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Embroidery hoop art – craft that accentuates the process

by Teresa Bettelley

Embroidery Hoop Art has soared in popularity over the last few years, and while embroidery itself isn’t new, displaying it as wall art within the hoop that enabled its creation – thereby highlighting the craftsmanship and process behind the piece – is a very recent development. Textile artist Teresa Bettelley from Shirley Rainbow looks at the evolution of hoop art and why it is so appealing.

It’s rather lovely that the hoop frame references the way the embroidery was created and its handmade origins.

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Hand-stitched embroidery hoop art by Teresa from Shirley Rainbow

Why I Love Embroidery Hoop Art

By Teresa Bettelley from Shirley Rainbow

I first saw hoop art online, it was love at first sight! I also couldn’t believe I’d never thought of displaying my embroidery this way before. As an art form, hoop art is very new – traditionally, embroidery to be displayed on the wall would have been stretched and framed over a board or canvas, and the hoop was only used during the stitching. However, in recent years as embroidery has grown in popularity, the idea of using the embroidery hoop to display the work has caught on.

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Bee Embroidery Hoop Art by Kate Philbin Textile Art

The texture of the stitches can be seen and touched which, after all, is a huge part of the appeal of embroidery.

Embroidery hoops are inexpensive, easy to use and readily available, which partly explains their popularity. No more costly framing expenses! Framing the finished embroidery in the hoop is very simple and once it’s done the hoop can hang from the wall, or be propped on a shelf. Embroidery hoops look fantastic displayed en masse across a wall – I’d love to do that one day.

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Fox Embroidery Hoop Art, hand stitched by Sue Casey from Tatts Treasures

Traditionally, embroidery to be displayed on the wall would have been stretched and framed over a board or canvas, and the hoop was only used during the stitching.

The hoops make the embroidery more accessible too. The texture of the stitches can be seen and touched which, after all, is a huge part of the appeal of embroidery. I think it’s rather lovely as the hoop frame also references the way the embroidery was created and its handmade origins. I love it when the hoop becomes part of the piece by linking them together, for example, or stitching over the hoop to create a sculptural dimension.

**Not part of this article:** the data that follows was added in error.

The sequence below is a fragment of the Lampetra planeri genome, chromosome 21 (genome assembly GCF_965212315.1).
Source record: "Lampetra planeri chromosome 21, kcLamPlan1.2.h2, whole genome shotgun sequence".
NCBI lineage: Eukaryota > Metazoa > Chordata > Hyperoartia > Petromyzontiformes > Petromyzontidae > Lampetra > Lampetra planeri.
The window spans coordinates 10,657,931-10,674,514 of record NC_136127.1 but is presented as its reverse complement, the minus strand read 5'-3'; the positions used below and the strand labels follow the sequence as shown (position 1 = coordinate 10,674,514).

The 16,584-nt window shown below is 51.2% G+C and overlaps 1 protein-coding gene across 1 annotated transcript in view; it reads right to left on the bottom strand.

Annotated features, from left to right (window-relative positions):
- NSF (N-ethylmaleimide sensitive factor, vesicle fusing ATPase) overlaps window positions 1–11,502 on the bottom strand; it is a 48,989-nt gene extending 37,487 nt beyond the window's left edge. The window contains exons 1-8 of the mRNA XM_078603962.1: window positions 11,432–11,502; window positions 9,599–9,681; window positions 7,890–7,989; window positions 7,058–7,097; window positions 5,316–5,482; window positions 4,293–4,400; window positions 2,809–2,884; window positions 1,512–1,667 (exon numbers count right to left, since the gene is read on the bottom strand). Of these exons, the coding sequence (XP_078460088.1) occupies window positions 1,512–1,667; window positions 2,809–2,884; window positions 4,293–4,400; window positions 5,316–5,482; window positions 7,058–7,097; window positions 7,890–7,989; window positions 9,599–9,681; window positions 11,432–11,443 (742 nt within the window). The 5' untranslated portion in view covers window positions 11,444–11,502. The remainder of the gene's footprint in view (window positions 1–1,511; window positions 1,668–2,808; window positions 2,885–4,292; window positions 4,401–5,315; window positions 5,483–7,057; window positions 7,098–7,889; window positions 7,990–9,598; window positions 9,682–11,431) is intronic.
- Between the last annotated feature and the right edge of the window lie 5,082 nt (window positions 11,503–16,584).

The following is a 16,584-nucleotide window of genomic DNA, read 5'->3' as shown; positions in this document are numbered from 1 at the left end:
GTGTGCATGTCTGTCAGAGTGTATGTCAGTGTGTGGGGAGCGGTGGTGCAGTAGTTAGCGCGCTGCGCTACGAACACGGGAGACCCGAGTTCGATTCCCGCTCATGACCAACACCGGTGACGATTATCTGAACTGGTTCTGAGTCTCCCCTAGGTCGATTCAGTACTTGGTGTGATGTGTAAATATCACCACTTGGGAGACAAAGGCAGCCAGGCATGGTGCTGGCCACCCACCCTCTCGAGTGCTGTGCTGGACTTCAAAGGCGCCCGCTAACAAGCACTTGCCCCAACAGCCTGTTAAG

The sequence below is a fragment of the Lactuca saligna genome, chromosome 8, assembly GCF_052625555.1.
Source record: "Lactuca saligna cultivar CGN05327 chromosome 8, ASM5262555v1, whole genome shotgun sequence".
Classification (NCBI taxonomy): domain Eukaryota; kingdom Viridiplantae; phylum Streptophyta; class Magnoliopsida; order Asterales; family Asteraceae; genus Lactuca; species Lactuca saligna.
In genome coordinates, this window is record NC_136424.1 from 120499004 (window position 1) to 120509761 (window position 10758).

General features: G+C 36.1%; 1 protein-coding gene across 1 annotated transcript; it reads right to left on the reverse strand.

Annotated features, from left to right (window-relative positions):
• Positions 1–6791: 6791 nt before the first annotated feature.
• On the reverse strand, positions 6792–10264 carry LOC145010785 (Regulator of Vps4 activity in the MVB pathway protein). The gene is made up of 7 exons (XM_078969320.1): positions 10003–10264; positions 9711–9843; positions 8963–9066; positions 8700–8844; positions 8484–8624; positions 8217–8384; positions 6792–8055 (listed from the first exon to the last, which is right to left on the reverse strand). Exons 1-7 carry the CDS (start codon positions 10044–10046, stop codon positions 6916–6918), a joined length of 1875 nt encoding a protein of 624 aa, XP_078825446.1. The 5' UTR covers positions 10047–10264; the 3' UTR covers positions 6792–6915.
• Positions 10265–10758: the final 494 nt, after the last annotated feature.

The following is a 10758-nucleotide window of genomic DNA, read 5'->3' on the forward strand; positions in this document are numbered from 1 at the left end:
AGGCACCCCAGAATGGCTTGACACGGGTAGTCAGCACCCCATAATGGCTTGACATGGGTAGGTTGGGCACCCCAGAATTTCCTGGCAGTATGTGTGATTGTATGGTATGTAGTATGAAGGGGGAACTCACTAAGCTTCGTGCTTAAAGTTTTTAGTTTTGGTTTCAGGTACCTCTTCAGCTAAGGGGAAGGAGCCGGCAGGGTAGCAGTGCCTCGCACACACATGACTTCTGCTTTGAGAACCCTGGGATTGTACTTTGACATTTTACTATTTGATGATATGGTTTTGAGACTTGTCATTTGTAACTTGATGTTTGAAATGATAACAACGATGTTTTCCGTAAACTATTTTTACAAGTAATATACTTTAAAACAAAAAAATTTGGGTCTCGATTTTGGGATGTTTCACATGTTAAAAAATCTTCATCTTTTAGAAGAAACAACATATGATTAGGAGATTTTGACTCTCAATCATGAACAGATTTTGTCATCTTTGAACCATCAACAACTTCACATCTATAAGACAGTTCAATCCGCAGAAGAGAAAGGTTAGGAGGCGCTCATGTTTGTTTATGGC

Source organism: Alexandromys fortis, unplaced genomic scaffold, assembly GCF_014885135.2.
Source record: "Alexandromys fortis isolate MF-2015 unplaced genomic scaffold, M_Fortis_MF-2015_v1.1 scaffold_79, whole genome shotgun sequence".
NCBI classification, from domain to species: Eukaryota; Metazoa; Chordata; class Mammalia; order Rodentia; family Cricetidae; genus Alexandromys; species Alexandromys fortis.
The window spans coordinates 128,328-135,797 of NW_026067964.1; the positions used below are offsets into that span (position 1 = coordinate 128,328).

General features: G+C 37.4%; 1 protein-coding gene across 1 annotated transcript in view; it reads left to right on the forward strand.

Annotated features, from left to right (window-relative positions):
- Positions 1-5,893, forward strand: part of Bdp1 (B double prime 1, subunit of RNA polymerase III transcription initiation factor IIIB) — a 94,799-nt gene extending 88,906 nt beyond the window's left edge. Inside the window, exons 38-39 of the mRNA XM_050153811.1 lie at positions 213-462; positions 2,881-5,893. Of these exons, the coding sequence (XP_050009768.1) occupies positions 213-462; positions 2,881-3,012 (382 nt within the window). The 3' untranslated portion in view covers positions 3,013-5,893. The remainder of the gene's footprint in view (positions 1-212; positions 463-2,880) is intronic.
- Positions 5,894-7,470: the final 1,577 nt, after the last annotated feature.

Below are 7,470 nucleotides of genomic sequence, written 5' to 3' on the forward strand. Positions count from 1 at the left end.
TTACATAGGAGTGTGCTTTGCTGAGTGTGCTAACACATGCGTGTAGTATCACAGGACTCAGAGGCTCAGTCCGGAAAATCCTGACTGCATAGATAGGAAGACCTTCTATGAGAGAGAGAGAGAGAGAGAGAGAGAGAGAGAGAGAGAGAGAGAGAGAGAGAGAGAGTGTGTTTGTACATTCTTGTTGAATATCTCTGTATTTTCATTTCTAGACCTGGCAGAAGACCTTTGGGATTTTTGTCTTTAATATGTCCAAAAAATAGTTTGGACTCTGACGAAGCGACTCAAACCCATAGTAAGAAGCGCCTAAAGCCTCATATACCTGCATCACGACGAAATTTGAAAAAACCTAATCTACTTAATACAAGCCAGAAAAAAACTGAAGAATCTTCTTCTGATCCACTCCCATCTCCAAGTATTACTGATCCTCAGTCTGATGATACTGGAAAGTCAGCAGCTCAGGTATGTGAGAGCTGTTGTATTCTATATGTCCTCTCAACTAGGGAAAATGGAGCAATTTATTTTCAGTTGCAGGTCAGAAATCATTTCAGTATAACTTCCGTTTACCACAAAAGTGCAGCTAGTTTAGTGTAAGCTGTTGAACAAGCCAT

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Detail of Summer Flowers Embroidery Hoop Art, hand-stitched by Louise Newton of LouStitches

I love it when the embroidery hoop becomes part of the piece by linking them together or stitching over the hoop to create a sculptural dimension.

Of course, hoop art is not just for embroidery; the hoops can be turned into a hand-weaving loom, and patchwork and quilting both look great displayed in an embroidery hoop. I love it when the hoop becomes part of the piece by linking them together, for example, or stitching over the hoop to create a sculptural dimension.

 

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Shop Embroidery Hoop Art on Folksy > 

 


More Embroidery Hoops and Textile Art

Free Embroidery Tutorials:

Free felt brooch tutorial, ndm handmade, apple blossom brooch,

Improve your embroidery skills with our free apple blossom brooch by Nicola McEachran. Click here to start making >

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Learn how to make a gorgeous piece of embroidery hoop art inspired by clear night skies and Japanese Sashiko style stitching in our free craft tutorial. Click here for the tutorial > 

 

Meet The Textile Artists:

Read our Meet the Maker interview with Teresa Bettelley and learn more about her own embroidery hoop art. Click here to read >

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Meet Scottish embroidery artist Nicola McEachran from ndm handmade. Click here to read our interview >

Meet world-renowned embroidery artist and star of the BBC show MAKE: Craft Britain, Marna Lunt. Click here to read our interview with Marna > 

Do A Little Dance, embroidery, embroidery hoops, Korean artist

Meet Sojung Kim McCarthy from Do A Little Dance the South Korea textile artist whose brand of embroidery hoop art and purses inspired by her love of tea, coffee and furry friends. Click here to read our interview >

Maggie Magoo Instagram,

Carole Fenwick from MaggieMagoo Designs is one of the leading designers of colourful prints and patterns, and she is also extremely talented with a needle and thread, creating beautiful contemporary embroideries and modern hoop art. Click here to read our interview >

Kissing in the rain, Heidi Meier, textile picture, embroidered art, embroidery,

Textile artist Heidi Meier creates original embroidered artworks that capture a moment in time and the changing seasons. Read our interview with Heidi here > 

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Textile designer Kate Rowe’s embroidered textiles are inspired by mid-century design and all her embroideries are stitched by hand. Read our Meet the Maker interview with Kate here >

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Angela Snape from CoverStory creates embroideries that are exquisitely stitched interpretations of nature. Click here to read our Interview >

 

Discover more textile art by UK designers on Folksy > 

 

 

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1 comment

The busiest month of my year | Shirley Rainbow June 21, 2018 - 9:32 am

[…] here. I was also asked to write a short piece for their blog about Hoop Art, which you can read here, which shares some of the wonderful embroidery available from […]

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